This particular passage highlights themotif of Marlow’s obsession with Kurtz. This is prevalent throughout the entirenovel– starting at the moment that Kurtz is introduced, Marlow has desired tomeet this mysterious figure. Marlow’s more specific obsession with Kurtz’svoice is established when his native helmsman is killed by a spear thrown fromthe riverbank.
His death causes Marlow to think that Kurtz must have also diedin the attack, Seeing how this was the dominant thought that crosses Marlow’smind, he shows very little regard for the unnamed helmsman’s life. The man is inconsequentialin comparison to what Kurtz means for Marlow. He casts aside the death asthoughts of never meeting Kurtz crosses his mind again. In this line of thought, Marlow tells the readerthat the act of talking to Kurtz is the sole purpose in his journey. He feels sadnessand disappointment when he believes he’ll never get the chance to speak to Kurtz.The paragraph continues as Marlow realizes this, Marlow was not looking forward aboutseeing Kurtz face to face, or shaking his hand, rather he is keener on hearingKurtz talk.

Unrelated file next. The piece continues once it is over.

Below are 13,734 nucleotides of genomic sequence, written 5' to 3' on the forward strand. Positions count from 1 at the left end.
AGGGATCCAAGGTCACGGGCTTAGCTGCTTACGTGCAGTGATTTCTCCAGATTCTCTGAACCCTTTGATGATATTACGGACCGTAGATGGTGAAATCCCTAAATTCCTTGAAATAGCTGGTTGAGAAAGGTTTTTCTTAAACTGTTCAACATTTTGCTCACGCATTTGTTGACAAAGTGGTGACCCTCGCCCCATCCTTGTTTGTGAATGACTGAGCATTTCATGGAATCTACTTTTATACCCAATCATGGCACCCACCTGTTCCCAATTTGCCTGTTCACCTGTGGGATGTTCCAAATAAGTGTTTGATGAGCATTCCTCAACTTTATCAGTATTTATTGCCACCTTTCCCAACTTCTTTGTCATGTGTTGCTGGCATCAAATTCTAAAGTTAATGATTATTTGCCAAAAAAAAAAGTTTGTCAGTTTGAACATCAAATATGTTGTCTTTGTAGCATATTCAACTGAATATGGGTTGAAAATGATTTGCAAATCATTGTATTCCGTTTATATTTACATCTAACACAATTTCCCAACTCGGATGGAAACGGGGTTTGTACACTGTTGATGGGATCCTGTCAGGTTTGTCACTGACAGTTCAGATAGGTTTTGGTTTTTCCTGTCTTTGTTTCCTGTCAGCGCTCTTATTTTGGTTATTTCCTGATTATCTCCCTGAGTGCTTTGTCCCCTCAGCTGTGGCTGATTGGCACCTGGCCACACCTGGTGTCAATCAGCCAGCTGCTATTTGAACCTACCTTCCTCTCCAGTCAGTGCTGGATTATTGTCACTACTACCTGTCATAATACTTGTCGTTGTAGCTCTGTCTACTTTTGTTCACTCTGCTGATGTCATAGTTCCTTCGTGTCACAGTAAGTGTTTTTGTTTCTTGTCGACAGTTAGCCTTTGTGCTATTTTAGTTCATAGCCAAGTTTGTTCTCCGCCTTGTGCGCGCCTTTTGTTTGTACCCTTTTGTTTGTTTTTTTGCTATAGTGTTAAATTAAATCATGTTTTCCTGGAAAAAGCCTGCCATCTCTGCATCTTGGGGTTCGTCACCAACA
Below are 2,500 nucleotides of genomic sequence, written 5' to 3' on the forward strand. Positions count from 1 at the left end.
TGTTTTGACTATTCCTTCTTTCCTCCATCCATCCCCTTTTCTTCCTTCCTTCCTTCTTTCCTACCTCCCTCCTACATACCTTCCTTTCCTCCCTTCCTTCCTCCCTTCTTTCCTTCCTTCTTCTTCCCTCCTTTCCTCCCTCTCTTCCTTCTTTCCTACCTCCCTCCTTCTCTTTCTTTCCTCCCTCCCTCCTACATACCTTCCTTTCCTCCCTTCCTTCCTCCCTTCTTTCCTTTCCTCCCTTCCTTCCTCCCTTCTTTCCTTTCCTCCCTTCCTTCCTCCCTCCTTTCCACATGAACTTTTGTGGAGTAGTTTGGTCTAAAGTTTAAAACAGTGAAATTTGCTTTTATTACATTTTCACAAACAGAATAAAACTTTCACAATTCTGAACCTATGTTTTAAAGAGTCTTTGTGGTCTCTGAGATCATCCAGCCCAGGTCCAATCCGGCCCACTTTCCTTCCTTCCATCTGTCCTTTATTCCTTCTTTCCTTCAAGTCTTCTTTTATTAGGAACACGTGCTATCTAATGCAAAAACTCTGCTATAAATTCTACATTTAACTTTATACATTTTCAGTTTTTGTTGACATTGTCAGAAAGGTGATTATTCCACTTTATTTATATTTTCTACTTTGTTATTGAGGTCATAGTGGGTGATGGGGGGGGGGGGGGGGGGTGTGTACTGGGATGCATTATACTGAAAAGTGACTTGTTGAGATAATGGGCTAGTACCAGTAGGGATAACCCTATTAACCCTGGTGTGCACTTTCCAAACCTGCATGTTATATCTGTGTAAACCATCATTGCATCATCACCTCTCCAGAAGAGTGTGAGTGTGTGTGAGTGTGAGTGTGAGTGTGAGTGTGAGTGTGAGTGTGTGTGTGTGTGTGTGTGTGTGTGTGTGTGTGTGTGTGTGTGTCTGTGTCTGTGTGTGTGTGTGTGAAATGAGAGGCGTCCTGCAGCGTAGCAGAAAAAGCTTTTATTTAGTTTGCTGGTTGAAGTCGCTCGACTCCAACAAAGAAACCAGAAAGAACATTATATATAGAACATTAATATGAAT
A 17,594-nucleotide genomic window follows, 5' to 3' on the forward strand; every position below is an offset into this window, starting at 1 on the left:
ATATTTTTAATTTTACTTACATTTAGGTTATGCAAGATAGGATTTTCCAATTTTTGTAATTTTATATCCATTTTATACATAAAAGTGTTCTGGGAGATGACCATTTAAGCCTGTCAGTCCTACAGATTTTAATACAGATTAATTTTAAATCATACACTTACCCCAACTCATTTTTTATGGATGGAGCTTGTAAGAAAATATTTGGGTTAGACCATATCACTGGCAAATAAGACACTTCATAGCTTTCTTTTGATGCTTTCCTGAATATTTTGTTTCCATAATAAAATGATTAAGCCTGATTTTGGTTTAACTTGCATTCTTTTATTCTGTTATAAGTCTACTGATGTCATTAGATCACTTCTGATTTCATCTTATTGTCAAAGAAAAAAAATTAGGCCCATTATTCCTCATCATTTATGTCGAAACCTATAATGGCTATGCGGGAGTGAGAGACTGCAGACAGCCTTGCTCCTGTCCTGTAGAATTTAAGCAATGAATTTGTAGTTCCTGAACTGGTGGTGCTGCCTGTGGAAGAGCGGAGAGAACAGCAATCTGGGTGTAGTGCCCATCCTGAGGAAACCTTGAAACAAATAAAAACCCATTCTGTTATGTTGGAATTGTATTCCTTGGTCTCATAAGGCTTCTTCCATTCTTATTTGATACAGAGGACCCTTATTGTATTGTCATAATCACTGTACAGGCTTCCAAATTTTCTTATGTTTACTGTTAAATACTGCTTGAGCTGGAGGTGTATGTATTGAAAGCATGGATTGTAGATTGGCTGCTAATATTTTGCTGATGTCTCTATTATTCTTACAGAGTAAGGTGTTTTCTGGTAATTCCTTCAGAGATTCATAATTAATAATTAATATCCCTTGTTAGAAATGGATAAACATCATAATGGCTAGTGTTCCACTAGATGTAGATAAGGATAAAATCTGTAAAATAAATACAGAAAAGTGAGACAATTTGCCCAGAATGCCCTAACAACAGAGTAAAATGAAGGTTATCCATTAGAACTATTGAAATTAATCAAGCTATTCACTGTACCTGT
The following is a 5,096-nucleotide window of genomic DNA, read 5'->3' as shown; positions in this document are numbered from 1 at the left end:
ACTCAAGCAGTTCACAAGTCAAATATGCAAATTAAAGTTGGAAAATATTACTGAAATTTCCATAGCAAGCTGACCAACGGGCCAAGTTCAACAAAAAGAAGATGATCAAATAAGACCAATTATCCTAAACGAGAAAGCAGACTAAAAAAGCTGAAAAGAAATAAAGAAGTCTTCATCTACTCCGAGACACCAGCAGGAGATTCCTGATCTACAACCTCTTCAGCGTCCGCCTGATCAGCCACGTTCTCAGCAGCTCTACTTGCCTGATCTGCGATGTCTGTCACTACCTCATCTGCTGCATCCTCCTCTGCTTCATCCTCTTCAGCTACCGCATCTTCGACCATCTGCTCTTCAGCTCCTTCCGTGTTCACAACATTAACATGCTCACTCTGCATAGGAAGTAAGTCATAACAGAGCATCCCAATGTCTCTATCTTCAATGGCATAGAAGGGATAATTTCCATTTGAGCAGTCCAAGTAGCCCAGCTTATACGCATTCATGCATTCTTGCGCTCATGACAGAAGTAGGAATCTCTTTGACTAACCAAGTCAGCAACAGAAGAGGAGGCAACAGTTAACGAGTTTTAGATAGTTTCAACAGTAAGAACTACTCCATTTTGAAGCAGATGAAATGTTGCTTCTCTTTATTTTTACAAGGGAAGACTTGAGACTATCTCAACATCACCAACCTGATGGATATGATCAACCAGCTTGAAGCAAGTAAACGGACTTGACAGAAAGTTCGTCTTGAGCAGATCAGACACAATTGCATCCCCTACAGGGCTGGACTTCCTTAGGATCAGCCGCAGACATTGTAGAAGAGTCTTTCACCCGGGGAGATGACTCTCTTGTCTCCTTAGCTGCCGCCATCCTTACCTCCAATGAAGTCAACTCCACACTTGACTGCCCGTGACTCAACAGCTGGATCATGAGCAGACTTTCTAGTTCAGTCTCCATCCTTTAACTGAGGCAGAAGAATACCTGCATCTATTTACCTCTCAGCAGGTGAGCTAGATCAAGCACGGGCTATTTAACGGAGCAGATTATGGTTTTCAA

Kurtz only exists to Marlow as a voice, which develops the image ofhim as a spiritual guidance for Marlow. Because of his deep fixation, hearingKurtz speak has become the destination of his journey. Marlow’s voice is vitalin developing the narrative of the book, and in this sense, the way readerslisten to Marlow parallels how Marlow listens to Kurtz’s voice. In the majority of the novel, Marlowdoesn’t meet Kurtz but only hears about him through other people’s stories. When other people talk about Kurtz, theycharacterize him as an admirable and very successful ivory agent, despite theimmoral ways he goes about gaining it.
However, all these success tales isinsignificant compared to Marlow’s interest in seeing what Kurtz has to say. The idea oflight and dark couples with Kurtz’s charisma and deceit. His words can eitherbe interpreted as good and enlightening to some, or as a flow of deceit and lies originating from the “heart ofdarkness”, demonstrating that Kurtz is a dark voice. The alternating shades oflight and dark suggests the good and evil of white Europeans vs the natives; embodiedby Kurtz’s double-natured reputation as both a godlike and corrupt being.